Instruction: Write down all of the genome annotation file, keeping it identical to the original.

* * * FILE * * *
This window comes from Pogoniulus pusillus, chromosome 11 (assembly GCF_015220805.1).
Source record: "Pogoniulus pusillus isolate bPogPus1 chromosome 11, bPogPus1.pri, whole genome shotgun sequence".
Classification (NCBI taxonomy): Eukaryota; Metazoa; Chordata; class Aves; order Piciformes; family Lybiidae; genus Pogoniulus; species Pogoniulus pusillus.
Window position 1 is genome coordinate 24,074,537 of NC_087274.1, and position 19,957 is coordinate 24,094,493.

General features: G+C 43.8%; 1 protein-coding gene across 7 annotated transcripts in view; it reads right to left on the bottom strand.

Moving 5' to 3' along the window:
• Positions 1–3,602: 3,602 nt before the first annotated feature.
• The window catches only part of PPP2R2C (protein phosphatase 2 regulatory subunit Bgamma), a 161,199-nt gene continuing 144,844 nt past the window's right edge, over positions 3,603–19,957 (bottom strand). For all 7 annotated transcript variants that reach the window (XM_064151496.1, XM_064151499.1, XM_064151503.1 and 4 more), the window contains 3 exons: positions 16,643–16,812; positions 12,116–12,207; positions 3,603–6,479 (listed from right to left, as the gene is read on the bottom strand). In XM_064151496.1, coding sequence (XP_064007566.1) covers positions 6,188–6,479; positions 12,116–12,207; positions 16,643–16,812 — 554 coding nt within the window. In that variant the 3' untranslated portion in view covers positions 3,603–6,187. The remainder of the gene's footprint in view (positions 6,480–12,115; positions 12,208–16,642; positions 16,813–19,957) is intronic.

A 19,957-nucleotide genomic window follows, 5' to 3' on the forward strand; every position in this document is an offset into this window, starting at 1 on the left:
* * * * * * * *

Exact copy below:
This window comes from Pogoniulus pusillus, chromosome 11 (assembly GCF_015220805.1).
Source record: "Pogoniulus pusillus isolate bPogPus1 chromosome 11, bPogPus1.pri, whole genome shotgun sequence".
Classification (NCBI taxonomy): Eukaryota; Metazoa; Chordata; class Aves; order Piciformes; family Lybiidae; genus Pogoniulus; species Pogoniulus pusillus.
Window position 1 is genome coordinate 24,074,537 of NC_087274.1, and position 19,957 is coordinate 24,094,493.

General features: G+C 43.8%; 1 protein-coding gene across 7 annotated transcripts in view; it reads right to left on the bottom strand.

Moving 5' to 3' along the window:
• Positions 1–3,602: 3,602 nt before the first annotated feature.
• The window catches only part of PPP2R2C (protein phosphatase 2 regulatory subunit Bgamma), a 161,199-nt gene continuing 144,844 nt past the window's right edge, over positions 3,603–19,957 (bottom strand). For all 7 annotated transcript variants that reach the window (XM_064151496.1, XM_064151499.1, XM_064151503.1 and 4 more), the window contains 3 exons: positions 16,643–16,812; positions 12,116–12,207; positions 3,603–6,479 (listed from right to left, as the gene is read on the bottom strand). In XM_064151496.1, coding sequence (XP_064007566.1) covers positions 6,188–6,479; positions 12,116–12,207; positions 16,643–16,812 — 554 coding nt within the window. In that variant the 3' untranslated portion in view covers positions 3,603–6,187. The remainder of the gene's footprint in view (positions 6,480–12,115; positions 12,208–16,642; positions 16,813–19,957) is intronic.

A 19,957-nucleotide genomic window follows, 5' to 3' on the forward strand; every position in this document is an offset into this window, starting at 1 on the left: